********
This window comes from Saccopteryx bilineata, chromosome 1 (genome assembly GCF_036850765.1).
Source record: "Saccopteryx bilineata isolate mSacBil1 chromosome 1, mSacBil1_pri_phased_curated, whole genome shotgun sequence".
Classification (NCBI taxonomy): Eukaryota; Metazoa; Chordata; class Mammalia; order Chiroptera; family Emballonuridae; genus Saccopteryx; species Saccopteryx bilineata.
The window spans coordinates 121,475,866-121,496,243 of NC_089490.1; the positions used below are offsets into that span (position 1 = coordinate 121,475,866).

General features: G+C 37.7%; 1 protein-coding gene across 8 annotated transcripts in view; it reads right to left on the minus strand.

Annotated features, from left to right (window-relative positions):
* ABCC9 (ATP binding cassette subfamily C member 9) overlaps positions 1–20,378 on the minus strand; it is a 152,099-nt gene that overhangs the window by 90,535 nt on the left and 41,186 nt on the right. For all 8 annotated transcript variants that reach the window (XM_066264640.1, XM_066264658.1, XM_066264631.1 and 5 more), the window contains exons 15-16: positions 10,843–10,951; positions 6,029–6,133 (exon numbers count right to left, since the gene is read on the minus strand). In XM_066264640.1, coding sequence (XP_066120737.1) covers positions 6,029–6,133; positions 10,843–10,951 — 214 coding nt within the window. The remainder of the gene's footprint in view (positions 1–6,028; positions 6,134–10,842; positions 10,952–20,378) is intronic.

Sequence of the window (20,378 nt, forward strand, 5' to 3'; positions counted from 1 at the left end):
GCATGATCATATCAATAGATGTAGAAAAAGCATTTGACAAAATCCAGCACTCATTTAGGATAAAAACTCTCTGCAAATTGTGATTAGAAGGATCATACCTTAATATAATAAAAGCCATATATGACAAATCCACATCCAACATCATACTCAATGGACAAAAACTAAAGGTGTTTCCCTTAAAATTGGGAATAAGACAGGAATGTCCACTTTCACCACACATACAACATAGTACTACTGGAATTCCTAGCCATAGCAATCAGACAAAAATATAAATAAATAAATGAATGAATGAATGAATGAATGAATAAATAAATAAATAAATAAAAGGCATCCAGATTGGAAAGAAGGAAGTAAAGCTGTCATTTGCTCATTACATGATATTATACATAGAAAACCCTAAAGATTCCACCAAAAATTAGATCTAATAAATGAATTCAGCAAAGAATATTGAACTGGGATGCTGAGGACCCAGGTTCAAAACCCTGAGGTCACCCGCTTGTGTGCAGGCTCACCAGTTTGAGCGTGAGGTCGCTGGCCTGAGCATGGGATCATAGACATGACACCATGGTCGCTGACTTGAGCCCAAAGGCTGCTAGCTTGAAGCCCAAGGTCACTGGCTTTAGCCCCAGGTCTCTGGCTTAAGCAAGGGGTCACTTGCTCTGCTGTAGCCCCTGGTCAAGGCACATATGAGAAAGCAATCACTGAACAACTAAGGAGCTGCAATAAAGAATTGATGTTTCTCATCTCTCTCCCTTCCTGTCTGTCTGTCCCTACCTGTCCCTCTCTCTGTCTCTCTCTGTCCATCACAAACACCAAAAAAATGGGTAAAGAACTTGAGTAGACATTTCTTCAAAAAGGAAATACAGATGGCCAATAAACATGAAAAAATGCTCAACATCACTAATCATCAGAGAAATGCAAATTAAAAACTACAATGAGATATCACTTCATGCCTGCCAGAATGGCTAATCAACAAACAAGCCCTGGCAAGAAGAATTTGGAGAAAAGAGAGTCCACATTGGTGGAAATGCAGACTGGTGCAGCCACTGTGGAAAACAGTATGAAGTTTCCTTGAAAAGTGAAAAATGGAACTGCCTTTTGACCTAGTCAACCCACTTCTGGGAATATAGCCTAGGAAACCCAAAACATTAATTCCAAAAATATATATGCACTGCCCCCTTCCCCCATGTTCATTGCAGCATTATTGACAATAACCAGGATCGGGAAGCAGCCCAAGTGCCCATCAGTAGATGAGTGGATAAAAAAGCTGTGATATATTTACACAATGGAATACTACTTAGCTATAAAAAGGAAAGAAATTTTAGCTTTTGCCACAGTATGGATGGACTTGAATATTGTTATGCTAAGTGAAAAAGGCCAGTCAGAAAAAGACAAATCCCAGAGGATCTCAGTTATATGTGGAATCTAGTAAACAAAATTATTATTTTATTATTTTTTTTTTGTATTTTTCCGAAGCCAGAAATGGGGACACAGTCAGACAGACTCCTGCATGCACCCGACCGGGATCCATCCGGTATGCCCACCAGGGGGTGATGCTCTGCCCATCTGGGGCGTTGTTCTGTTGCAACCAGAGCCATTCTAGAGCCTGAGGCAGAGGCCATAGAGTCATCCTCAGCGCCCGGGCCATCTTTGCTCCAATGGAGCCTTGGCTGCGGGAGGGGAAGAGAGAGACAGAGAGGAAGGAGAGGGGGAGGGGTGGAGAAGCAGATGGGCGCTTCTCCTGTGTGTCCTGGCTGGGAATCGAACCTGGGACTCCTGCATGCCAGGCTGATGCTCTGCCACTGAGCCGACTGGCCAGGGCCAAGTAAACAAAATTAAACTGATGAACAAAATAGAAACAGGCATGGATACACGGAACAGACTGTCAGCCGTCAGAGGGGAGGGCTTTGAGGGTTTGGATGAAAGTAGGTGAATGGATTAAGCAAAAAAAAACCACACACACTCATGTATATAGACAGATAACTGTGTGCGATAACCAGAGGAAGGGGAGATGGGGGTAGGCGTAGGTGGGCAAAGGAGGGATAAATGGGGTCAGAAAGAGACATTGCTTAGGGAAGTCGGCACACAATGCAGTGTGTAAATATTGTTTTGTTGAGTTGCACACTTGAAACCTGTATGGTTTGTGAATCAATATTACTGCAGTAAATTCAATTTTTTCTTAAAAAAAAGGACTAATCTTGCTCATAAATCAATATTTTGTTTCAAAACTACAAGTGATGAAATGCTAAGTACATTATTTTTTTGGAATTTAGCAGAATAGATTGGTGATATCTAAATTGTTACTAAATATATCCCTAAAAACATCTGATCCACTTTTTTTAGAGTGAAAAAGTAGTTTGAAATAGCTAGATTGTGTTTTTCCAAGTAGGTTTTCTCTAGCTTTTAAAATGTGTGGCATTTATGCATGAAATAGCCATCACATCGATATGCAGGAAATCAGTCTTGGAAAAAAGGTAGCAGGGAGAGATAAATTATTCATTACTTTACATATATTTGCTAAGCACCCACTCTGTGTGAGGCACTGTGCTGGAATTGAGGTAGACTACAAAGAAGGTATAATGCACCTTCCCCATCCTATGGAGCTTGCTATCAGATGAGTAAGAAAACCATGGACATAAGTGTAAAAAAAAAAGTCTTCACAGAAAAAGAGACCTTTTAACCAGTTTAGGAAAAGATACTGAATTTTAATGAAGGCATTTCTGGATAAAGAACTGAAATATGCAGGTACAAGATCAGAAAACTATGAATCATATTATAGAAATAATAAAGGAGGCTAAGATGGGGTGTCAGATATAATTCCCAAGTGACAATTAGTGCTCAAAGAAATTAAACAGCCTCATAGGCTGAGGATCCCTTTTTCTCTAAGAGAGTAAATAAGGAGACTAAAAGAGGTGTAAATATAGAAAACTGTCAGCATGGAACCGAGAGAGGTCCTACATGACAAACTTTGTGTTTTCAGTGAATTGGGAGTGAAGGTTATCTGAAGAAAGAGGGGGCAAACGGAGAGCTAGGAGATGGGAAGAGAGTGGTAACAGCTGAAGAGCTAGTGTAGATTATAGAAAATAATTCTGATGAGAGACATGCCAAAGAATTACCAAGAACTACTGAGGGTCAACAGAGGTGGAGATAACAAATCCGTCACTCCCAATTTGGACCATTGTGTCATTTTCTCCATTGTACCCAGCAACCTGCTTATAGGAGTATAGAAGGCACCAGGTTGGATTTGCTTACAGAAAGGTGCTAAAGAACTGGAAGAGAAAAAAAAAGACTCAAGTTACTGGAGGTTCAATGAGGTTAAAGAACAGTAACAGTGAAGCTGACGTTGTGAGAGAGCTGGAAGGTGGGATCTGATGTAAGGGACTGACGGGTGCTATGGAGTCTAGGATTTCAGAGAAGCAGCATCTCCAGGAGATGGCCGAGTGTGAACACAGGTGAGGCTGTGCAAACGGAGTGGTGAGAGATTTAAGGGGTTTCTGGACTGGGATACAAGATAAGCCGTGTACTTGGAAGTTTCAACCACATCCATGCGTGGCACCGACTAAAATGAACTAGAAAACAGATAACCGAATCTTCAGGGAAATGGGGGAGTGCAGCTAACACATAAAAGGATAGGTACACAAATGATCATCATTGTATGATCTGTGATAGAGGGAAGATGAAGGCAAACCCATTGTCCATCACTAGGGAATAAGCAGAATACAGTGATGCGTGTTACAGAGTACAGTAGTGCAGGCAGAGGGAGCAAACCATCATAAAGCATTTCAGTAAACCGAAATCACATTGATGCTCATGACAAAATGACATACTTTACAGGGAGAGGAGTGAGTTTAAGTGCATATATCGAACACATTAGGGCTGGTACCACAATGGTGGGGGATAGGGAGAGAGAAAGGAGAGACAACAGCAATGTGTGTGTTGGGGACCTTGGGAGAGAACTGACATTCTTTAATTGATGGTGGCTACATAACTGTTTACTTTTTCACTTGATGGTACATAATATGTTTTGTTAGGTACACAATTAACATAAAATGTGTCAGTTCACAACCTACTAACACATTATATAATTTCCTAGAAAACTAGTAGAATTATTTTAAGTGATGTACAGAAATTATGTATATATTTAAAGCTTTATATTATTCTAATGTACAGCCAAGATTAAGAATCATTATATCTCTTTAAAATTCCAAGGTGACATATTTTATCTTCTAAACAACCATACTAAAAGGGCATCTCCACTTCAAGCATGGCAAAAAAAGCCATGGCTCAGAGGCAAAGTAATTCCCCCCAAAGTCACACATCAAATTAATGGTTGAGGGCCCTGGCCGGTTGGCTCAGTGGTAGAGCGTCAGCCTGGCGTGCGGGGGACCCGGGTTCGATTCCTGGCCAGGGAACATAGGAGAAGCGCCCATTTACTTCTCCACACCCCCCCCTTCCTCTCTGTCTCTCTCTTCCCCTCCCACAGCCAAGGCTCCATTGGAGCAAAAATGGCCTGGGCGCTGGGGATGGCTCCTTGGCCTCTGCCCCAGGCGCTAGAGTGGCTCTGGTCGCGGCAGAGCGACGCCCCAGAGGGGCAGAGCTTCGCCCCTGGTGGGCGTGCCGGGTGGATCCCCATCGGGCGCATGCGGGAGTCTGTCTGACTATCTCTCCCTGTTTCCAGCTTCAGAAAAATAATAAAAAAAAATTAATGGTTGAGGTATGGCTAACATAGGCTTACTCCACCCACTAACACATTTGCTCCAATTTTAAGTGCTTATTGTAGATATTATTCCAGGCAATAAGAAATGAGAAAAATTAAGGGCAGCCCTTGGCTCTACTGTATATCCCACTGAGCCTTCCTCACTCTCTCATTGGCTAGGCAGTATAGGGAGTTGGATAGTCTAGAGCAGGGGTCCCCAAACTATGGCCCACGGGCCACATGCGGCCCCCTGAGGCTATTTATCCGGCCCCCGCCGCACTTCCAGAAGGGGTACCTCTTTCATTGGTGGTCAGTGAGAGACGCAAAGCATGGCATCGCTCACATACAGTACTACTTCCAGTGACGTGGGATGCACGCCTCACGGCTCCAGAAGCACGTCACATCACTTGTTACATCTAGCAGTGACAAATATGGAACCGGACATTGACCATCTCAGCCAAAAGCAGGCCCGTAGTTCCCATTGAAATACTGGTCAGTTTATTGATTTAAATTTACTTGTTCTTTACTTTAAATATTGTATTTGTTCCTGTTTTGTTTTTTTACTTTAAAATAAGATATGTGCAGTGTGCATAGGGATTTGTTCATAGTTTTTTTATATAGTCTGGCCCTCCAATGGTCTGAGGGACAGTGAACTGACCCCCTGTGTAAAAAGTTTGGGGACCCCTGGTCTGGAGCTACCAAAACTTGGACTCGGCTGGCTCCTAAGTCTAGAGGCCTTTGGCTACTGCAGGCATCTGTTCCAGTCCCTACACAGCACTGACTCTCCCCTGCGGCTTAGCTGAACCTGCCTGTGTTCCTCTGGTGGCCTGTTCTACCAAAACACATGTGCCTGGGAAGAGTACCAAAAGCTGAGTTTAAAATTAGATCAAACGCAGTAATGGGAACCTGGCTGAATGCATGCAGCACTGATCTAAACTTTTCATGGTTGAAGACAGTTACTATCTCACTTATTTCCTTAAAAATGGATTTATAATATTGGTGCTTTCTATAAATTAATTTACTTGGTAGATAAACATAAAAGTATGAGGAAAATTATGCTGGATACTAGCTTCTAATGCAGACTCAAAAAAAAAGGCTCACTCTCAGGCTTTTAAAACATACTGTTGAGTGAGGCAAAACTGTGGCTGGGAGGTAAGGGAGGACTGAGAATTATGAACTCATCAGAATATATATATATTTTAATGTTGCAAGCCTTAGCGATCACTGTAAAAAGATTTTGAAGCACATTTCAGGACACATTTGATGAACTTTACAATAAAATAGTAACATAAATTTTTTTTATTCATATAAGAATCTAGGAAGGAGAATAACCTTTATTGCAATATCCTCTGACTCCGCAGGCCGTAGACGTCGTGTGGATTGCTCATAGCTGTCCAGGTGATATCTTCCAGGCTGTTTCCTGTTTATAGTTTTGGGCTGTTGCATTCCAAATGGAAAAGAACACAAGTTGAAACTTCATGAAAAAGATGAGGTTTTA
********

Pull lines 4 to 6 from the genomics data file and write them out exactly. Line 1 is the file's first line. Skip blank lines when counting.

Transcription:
The window spans coordinates 121,475,866-121,496,243 of NC_089490.1; the positions used below are offsets into that span (position 1 = coordinate 121,475,866).

General features: G+C 37.7%; 1 protein-coding gene across 8 annotated transcripts in view; it reads right to left on the minus strand.

Annotated features, from left to right (window-relative positions):